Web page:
The Cardiff-based artist reaches profound depths on the abstract yet earnest ‘Empty Room’ via Emmylou Harris and George Harrison.
With vulnerable candour set against a swooning Americana backdrop, ‘Empty Room’ closes the forthcoming H. Hawkline album ‘Milk for Flowers’ with devastating beauty. It is tender but bold in the face of death and the absence it leaves behind. Of all the tracks on the album, it apparently relates most directly to producer Cate le Bon’s description of it as Hawkline “fold[ing] into himself and extract[ing] from a terrible time an album so exquisitely raw, yet deftly graceful”. Even as it swims in grief-stricken disbelief, there is an acceptance of the necessity of change as a fundamental part of life.
We might best understand ‘Empty Room’ by situating it between two reference points. Hawkline has long acknowledged the influence of George Harrison on his work, and here we see an aspiration to the sonic scale and patience of ‘All Things Must Pass’, which similarly stretches country elements to the point of blissfulness. This is pushed on ‘Empty Room’ in particular by the contributions of Group Listening (Paul Jones and Stephen Black), whose restrained yet rich pairing of clarinet and piano carries the song along with the grace of clouds.
The sound further speaks of the gentler side to Emmylou Harris’ album ‘Pieces of the Sky’, similarly demonstrating the way lap steel guitar can carve canyons into the grooves of a record. This comparability runs deeper into the song’s philosophical argument. Hawkline’s lyrics recall not only the insatiable longing for a lost loved one expressed in ‘Boulder to Birmingham’ but also the impossibility of the central bargain to “walk all the way from Boulder to Birmingham” in the hope of seeing them again. In our case, Hawkline pleads, addressing a memory as much as a person, “Don’t leave the room this way / stay inside / won’t that be nice?”. The question has all the hopeless optimism of a tragic Tennessee Williams character. Encoded within this evocation is an appreciation of the inevitability of death, and the stifling stubbornness of clinging to memories that will fade with equal inevitability.
We later feel an awareness of the sad ridiculousness of the command to “stay inside” and “keep a lock on the door” issued by the guardian of this memory, unwilling to move on. The last time I saw H. Hawkline – whose live sets have become especially rare in recent years – was at Green Man in 2021, where he played a cover of George Harrison’s ‘Behind That Locked Door’. As the mention of “a lock on the door” drifted into ‘Empty Room’, the significance of this particular choice came into sharp focus. Considering this track as a starting point, it is as if ‘Empty Room’ shows us the other side of the ‘locked door’ that Harrison describes in his song, famously addressed to the reclusive Bob Dylan of the late 60s.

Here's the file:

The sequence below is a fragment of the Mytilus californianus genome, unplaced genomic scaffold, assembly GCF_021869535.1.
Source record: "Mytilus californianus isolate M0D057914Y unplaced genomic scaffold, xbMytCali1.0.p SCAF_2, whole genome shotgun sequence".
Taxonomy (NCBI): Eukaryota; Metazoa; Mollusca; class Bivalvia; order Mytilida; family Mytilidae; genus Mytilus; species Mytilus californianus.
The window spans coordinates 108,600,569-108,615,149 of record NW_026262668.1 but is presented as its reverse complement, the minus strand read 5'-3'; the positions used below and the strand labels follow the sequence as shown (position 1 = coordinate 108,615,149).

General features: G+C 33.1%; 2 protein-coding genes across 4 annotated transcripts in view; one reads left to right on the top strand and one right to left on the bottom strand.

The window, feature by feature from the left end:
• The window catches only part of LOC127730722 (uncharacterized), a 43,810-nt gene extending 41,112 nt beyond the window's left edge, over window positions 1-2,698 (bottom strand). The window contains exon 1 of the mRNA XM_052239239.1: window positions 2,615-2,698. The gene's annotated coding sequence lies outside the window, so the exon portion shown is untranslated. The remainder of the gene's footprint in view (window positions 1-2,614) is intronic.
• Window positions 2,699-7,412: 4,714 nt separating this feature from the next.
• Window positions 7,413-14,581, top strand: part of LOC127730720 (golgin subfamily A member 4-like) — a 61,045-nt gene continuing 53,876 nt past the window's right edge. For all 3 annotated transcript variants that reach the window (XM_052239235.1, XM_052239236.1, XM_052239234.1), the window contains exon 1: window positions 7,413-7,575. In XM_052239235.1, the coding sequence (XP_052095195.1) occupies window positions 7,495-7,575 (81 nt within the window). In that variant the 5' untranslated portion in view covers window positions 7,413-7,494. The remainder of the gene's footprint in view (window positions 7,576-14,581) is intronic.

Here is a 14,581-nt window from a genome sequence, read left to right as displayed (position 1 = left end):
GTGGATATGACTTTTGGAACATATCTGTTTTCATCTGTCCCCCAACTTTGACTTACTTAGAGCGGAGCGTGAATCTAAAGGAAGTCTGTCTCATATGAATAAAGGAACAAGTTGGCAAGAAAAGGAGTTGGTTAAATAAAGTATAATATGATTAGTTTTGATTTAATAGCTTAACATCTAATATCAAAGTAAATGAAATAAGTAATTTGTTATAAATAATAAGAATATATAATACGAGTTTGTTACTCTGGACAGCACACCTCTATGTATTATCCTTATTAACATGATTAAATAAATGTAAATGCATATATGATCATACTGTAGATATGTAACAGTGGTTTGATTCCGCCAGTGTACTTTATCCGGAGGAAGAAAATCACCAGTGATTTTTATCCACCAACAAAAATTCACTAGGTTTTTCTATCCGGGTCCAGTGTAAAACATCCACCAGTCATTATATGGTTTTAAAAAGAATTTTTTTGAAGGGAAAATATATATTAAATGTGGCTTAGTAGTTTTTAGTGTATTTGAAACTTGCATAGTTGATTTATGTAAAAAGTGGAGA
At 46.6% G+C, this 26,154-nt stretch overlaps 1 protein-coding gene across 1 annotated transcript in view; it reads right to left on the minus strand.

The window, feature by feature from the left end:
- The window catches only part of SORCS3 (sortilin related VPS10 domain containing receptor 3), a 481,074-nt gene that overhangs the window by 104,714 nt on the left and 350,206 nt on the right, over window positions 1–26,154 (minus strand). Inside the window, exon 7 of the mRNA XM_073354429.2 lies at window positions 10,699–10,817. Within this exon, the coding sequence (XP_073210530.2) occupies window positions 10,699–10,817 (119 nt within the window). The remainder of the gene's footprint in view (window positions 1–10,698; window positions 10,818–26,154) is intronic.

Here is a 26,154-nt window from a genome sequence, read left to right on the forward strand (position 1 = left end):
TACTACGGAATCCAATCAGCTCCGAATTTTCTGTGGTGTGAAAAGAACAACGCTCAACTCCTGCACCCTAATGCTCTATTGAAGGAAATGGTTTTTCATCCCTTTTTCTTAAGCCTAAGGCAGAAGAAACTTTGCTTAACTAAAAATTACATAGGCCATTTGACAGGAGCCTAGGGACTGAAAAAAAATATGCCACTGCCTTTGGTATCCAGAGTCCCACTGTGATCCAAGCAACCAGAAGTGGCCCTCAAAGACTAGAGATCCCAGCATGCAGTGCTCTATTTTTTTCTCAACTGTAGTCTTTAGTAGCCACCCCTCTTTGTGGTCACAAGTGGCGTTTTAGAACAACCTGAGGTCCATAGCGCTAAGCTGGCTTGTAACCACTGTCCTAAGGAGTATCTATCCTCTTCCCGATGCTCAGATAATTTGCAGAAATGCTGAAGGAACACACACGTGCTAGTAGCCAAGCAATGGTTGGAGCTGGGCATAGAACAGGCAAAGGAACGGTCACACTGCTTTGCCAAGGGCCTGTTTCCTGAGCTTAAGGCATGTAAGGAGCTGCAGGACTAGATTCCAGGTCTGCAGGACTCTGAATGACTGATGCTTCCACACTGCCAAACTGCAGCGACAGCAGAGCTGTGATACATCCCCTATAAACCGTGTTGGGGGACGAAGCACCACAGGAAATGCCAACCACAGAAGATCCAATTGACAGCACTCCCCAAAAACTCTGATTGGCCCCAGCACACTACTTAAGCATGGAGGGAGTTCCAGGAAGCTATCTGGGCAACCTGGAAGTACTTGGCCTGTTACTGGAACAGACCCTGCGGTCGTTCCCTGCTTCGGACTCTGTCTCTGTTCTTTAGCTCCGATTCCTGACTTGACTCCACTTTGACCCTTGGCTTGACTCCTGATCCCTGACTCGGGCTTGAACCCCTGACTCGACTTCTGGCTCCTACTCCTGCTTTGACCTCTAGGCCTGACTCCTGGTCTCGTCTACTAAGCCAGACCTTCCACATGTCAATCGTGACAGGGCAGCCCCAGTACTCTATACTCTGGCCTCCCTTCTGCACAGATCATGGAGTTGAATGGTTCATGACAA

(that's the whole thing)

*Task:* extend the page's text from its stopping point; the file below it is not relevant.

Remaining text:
‘Behind that Locked Door’ is a call to leave grief and brooding behind, to open oneself up to happiness once more: “Why are you still crying? Your pain is now through”. ‘Empty Room’ particularly mirrors the sentiment of its closing verse, in which Harrison turns the message to himself: “And if ever my love goes… Come and let out my heart… from behind that locked door”. In spite of himself, Hawkline, like Harrison, argues that one cannot simply cut oneself off from the world, that it is only human to “let out your heart” to the joys of life and the tribulations that come with it. The consideration of Harrison’s locked door earns him an appreciation of the stagnancy of the ‘closed room’, a symbol of the hoarding of life without an openness to death. It is this which consoles the bleak room from which one person has departed, leaving at least the space for the bereaved to move on.
Hawkline is a master of twisting his own phrases, warping meaning in fun house mirrors. One particularly poignant rearrangement in this piece revises a verse mentioned above, asking, through layers of double-meaning, “Who left the room this way? / It’s alright / We’ll see what’s on tonight”. He draws the bereaved discovering and rediscovering their loss through the change to a space, physical and spiritual. “Tonight”, wearily defeated, they sit down to watch the same television they did before, joined by one less person on the sofa. Within the reinstatement of this mundanity is the awareness that at some ‘tomorrow’ they will be able to come to terms with their loss. The piano, lap steel and clarinet combination guides us through a two-minute outro, stately and constant as the light of the television, abstracting this acceptance into a saintly musical epilogue.